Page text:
Founded in 1930, Iwatani is a leading distributor of gases for industrial and household use in Japan. It has several business areas. The industrial gases segment includes hydrogen, oxygen, nitrogen, helium, semi-conductor material gas and medical gas. The energy segment distributes a wide range of gases such as LPG, LNG, kerosene, and gasoline. The company also manufacturers machinery and environmental-friendly materials, such as biomass fuels, eco PET resin and EV-related battery materials.

Iwatani is the only fully-integrated supplier of hydrogen in Japan, with a nation-wide network, including manufacturing, transportation, storage, supply, and security.

Target Market

Iwatani has a steadily growing product portfolio led by LPG, but the new growth driver is hydrogen.

Japan was the first country to adopt a “Basic Hydrogen Strategy” as early as in 2017. Japan aims to increase the number of fuel cell vehicles (FCVs) to 40,000 units by 2020, to 200,000 units by 2025 and to 800,000 units by 2030. It also aims to increase the number of hydrogen stations to 160 by 2020, to 320 by 2025, and to 900 by 2030.[1]

The Japanese hydrogen market is expected to grow 56-fold to JPY 408.5 billion by 2030, according to the market research company Fuji Keizai.

Competitive Advantages

  • Top market shares in Japan
    • #1 in hydrogen sales volume with 70% market share
    • #1 hydrogen stations network with 33% market share
    • #1 in helium sales with 50% Japan market share, and 8% global market share
    • #1 in LPG sales in the retail market with 4.1% market share
    • #1 in LPG sales in the wholesale market with 13.1% market share
    • #1 in the portable gas cooking stoves market with 80% market share
    • #1 in the cassette gas canisters with 60% market share
  • Close relationship with government as the industry leader
    • High entry barriers: a highly regulated industry because safety is of the utmost importance when handling industry gases.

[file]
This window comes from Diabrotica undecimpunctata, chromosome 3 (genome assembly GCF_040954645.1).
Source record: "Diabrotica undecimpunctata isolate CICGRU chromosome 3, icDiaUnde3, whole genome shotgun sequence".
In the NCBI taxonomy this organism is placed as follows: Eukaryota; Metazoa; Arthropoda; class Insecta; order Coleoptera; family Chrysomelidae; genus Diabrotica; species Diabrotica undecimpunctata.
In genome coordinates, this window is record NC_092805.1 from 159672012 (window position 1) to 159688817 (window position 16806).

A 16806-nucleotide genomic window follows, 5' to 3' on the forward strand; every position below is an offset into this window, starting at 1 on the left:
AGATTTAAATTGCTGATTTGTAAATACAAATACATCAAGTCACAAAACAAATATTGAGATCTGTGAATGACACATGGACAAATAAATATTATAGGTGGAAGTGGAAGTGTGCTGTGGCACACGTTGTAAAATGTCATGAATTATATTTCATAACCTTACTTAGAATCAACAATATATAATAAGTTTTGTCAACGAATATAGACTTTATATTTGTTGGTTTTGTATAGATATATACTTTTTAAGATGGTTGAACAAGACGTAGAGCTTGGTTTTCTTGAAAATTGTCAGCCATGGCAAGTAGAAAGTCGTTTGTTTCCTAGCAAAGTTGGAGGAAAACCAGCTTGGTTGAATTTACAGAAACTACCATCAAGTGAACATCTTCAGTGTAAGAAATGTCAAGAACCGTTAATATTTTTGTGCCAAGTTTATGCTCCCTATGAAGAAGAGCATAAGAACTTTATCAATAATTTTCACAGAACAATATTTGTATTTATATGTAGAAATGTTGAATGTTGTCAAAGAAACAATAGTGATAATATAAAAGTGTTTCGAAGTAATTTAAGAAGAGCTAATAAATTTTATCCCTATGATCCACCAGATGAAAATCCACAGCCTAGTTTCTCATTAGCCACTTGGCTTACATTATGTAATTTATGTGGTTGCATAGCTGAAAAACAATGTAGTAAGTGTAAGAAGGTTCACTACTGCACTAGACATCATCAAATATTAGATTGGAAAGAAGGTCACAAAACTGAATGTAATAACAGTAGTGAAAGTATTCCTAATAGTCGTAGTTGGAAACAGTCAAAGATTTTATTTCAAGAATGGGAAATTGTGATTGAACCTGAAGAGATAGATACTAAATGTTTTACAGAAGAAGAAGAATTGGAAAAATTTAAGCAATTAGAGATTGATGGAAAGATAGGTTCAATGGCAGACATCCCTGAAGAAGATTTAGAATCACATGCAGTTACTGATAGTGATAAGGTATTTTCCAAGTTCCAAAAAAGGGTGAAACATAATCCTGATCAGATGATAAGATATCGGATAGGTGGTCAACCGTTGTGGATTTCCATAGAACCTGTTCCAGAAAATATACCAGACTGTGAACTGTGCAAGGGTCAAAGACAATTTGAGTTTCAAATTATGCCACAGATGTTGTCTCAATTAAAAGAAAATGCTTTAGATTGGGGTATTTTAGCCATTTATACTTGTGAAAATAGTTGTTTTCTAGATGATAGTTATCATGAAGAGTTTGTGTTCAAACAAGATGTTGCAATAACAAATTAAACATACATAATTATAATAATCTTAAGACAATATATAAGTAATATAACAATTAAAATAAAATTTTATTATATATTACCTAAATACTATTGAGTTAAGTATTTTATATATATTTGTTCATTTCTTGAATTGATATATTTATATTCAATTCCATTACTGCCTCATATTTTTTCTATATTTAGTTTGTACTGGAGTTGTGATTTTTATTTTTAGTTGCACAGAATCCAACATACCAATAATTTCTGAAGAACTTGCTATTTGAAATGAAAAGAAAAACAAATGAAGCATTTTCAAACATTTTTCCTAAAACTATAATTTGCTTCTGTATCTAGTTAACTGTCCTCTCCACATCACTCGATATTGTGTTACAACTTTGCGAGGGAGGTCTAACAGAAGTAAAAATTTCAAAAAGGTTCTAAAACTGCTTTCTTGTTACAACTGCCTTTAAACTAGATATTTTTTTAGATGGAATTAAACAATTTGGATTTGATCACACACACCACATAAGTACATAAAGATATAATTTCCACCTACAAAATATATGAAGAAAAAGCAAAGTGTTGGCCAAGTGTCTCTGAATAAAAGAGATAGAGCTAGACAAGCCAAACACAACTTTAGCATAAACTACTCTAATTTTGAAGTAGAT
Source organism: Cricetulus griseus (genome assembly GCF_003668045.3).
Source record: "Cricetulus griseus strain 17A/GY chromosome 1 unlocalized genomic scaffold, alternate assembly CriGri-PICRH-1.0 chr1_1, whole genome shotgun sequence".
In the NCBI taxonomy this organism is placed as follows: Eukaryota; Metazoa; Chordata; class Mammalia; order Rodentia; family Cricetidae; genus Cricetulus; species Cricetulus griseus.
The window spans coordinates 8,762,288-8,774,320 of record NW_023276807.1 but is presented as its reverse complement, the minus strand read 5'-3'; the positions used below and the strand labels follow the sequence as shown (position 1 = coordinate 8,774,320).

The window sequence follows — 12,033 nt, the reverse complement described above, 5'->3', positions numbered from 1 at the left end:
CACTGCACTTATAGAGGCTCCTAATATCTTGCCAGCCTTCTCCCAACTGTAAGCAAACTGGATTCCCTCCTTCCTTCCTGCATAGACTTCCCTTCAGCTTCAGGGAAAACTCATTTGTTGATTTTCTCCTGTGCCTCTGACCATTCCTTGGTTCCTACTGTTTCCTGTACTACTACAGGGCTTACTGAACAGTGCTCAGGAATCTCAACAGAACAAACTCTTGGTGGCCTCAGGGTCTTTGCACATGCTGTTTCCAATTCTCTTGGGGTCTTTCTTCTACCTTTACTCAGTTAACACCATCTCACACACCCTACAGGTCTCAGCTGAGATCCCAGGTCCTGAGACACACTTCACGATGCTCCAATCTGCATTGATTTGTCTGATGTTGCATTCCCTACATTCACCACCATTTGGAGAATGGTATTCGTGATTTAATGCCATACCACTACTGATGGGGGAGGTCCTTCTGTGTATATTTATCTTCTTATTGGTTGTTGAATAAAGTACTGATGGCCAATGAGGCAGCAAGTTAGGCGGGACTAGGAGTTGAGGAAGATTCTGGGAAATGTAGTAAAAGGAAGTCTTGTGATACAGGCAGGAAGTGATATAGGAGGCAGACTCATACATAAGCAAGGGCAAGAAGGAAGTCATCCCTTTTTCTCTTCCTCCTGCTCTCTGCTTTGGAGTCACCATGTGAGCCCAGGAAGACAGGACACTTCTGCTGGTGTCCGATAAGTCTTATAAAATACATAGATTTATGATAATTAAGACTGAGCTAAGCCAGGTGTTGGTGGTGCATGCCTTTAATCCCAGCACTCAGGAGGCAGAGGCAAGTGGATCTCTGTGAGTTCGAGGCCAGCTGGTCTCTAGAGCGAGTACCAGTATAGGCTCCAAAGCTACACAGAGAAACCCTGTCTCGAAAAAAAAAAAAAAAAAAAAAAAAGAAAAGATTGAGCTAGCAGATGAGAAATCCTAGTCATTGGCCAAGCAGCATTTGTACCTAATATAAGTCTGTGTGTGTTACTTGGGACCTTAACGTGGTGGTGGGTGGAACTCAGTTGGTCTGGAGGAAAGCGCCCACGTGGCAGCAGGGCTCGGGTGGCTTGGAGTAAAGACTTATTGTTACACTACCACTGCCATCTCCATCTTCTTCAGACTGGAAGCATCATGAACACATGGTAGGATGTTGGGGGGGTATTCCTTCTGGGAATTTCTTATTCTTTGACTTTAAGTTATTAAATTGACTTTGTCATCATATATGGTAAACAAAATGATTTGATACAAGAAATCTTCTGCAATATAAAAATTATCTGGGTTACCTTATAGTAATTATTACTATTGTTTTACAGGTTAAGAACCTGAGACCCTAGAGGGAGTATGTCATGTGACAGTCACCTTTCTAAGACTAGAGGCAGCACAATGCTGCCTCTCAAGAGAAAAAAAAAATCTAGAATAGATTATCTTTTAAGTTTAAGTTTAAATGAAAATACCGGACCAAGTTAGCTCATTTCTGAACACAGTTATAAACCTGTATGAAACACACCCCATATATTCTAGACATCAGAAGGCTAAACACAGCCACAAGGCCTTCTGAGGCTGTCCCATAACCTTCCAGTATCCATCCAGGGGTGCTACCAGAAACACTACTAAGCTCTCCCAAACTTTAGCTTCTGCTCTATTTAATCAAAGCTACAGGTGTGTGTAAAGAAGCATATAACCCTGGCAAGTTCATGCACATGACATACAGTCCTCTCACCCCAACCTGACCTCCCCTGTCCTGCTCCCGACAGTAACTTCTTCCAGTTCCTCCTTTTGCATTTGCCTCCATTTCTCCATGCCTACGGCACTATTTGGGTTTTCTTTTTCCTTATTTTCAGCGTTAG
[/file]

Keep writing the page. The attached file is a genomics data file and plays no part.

Growth Strategy

  • Distribution: expand distribution network for hydrogen and LPG
  • Consolidation : 
  • To acquire smaller LPG competitors
  • To acquire companies into its organized Marui Gas network


Akiji Makino has been Iwatani’s Chairman and CEO since 2012. He joined the company in 2000 and has rich industry experience. Insiders own about 16%, including the Iwatani Naoji Foundation.


Iwatani has been an industry leader in energy transition. Its sustainability report is very comprehensive. Iwatani’s major offices are ISO14001 certified. The company is focused on eco-friendly products and promotes eco-efficient use of energy. At its workplace, Iwatani promotes diversity, employee development, and provides support for child care and nursing care.

Regarding corporate governance, Iwatani has met all the requirements of the Tokyo Stock Exchange. However, at Global Alpha, we apply more stringent requirements in line with western standards. For example, we encouraged the company to have at least one-third of board directors be independent, with a separate board chair and CEO, and at least one female board director.


  • Delay in the rollout of FCV commercialization ad FC technology development
  • Decline in LPG price
  • Low industrial production


Global Alpha Capital Management Ltd.
May 6th, 2021